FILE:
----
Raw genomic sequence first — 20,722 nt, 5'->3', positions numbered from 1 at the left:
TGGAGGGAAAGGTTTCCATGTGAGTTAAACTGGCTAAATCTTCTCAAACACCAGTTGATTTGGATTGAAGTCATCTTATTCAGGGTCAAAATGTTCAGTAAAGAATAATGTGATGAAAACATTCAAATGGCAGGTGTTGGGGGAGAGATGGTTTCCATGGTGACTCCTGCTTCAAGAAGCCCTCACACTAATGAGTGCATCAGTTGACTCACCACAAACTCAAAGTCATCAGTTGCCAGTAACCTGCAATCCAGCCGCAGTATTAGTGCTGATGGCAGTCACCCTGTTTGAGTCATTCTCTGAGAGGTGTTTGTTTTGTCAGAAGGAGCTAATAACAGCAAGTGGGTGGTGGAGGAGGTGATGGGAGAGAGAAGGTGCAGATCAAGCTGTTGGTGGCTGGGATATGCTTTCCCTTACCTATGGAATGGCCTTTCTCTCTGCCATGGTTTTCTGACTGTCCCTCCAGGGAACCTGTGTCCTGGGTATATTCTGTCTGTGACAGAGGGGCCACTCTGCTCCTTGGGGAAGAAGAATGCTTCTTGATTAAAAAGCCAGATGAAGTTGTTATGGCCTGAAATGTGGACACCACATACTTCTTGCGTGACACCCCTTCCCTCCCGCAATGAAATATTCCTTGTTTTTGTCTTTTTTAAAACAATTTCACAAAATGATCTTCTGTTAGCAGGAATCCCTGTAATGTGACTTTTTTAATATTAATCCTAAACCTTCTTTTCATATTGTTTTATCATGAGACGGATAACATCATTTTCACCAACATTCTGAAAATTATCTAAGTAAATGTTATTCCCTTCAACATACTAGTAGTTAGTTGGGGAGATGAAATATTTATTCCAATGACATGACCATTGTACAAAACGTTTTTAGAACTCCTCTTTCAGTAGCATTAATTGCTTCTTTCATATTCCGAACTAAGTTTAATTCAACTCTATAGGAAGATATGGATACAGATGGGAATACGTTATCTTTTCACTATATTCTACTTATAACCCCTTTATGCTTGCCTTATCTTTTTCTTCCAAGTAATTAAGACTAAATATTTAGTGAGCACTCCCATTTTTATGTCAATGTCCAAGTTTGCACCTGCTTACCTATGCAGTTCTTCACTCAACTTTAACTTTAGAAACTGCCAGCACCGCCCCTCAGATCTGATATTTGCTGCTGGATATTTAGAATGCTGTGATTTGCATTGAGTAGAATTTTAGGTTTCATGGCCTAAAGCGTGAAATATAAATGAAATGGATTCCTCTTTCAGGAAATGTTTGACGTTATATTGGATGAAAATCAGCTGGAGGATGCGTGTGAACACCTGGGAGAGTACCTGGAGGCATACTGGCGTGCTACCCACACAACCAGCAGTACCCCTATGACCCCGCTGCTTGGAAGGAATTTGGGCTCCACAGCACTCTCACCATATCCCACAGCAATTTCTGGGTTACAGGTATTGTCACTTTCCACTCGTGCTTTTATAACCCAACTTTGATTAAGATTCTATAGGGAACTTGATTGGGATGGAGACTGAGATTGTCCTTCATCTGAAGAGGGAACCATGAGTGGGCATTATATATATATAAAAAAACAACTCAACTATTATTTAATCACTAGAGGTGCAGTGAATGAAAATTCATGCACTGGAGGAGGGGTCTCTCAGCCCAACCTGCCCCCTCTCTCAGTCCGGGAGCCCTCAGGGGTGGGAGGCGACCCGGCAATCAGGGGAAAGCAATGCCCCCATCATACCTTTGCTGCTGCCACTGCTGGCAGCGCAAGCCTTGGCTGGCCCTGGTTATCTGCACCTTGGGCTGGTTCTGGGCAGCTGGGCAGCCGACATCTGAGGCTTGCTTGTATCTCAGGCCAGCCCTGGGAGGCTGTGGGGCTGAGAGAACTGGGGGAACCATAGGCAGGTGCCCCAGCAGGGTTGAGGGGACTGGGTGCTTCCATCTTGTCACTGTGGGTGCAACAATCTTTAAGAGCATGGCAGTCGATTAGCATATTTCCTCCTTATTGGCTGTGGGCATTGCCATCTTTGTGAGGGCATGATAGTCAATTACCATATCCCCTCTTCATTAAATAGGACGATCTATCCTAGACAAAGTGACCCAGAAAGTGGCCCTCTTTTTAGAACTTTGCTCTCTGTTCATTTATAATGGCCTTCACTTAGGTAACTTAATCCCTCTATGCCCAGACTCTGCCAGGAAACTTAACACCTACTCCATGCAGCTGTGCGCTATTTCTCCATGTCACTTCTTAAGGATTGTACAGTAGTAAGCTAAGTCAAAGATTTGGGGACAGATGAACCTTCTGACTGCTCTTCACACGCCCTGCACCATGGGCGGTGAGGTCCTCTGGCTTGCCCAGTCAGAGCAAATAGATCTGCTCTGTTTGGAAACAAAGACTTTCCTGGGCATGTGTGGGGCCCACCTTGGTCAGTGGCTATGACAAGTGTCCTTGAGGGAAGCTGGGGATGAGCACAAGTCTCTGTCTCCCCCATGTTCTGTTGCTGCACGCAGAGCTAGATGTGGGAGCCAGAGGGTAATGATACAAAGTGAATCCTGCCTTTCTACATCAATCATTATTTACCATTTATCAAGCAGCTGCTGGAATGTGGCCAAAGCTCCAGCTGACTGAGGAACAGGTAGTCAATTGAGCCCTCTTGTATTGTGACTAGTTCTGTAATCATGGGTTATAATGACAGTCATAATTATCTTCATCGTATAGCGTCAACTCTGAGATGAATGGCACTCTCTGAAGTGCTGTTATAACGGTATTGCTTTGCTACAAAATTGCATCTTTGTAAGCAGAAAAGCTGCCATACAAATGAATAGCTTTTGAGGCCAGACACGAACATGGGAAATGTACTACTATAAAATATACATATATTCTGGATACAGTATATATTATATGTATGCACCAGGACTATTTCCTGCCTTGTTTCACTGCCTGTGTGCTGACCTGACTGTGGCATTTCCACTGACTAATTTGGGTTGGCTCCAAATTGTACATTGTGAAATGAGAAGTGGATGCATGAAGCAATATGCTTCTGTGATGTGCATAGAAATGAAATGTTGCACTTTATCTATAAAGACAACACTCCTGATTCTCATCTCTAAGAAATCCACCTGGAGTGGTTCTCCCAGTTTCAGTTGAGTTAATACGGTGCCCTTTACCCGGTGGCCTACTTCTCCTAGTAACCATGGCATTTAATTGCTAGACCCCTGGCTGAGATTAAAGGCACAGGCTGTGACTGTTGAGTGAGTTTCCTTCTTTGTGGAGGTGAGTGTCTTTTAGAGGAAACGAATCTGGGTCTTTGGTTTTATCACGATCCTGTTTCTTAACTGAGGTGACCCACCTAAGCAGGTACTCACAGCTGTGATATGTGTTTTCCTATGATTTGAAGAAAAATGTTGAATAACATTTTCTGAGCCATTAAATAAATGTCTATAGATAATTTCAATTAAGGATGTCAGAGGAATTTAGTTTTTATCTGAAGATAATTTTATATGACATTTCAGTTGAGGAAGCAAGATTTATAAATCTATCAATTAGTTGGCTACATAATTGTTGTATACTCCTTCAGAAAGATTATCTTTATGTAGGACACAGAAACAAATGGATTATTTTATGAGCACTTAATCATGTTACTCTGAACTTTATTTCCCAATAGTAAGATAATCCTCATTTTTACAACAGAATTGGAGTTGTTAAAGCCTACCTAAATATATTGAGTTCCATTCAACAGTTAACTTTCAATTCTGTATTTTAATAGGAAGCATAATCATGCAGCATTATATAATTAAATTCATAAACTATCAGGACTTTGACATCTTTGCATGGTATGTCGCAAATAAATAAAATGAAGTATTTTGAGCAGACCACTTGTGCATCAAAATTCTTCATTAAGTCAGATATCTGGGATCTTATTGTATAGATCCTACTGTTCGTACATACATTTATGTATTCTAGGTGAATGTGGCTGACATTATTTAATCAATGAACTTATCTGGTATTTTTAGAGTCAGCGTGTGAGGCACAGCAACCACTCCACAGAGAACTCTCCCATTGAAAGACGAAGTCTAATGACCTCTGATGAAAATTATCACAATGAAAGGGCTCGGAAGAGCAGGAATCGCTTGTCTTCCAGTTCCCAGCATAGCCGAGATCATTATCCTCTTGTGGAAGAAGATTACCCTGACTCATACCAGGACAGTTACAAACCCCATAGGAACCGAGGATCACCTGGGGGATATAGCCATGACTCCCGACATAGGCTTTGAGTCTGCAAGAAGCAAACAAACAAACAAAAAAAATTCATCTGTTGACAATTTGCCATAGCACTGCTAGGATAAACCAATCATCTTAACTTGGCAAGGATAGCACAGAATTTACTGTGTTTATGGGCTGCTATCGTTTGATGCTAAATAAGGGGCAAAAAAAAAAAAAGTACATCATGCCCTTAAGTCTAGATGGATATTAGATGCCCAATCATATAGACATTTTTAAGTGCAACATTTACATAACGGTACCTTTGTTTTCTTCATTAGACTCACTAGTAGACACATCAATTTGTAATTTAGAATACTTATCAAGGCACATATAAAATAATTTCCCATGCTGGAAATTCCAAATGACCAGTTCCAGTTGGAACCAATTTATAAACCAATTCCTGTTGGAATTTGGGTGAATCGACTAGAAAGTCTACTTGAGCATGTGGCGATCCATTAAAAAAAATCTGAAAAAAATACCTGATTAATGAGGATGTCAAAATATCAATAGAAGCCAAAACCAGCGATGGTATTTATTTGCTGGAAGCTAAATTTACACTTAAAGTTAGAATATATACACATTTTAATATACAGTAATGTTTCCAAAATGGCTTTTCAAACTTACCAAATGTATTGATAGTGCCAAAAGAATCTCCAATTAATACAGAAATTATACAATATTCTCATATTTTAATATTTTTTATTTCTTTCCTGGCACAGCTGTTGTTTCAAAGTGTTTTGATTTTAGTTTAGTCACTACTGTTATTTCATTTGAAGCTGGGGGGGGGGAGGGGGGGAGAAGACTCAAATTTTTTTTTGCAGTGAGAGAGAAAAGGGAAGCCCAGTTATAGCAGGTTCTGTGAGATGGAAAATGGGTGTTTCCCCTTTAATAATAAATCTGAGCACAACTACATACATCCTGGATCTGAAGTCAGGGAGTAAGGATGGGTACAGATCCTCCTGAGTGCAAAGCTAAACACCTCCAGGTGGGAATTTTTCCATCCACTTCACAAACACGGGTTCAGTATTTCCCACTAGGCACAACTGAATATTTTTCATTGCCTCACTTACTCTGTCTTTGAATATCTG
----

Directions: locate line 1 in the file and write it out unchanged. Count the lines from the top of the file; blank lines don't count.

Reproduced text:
Raw genomic sequence first — 20,722 nt, 5'->3', positions numbered from 1 at the left: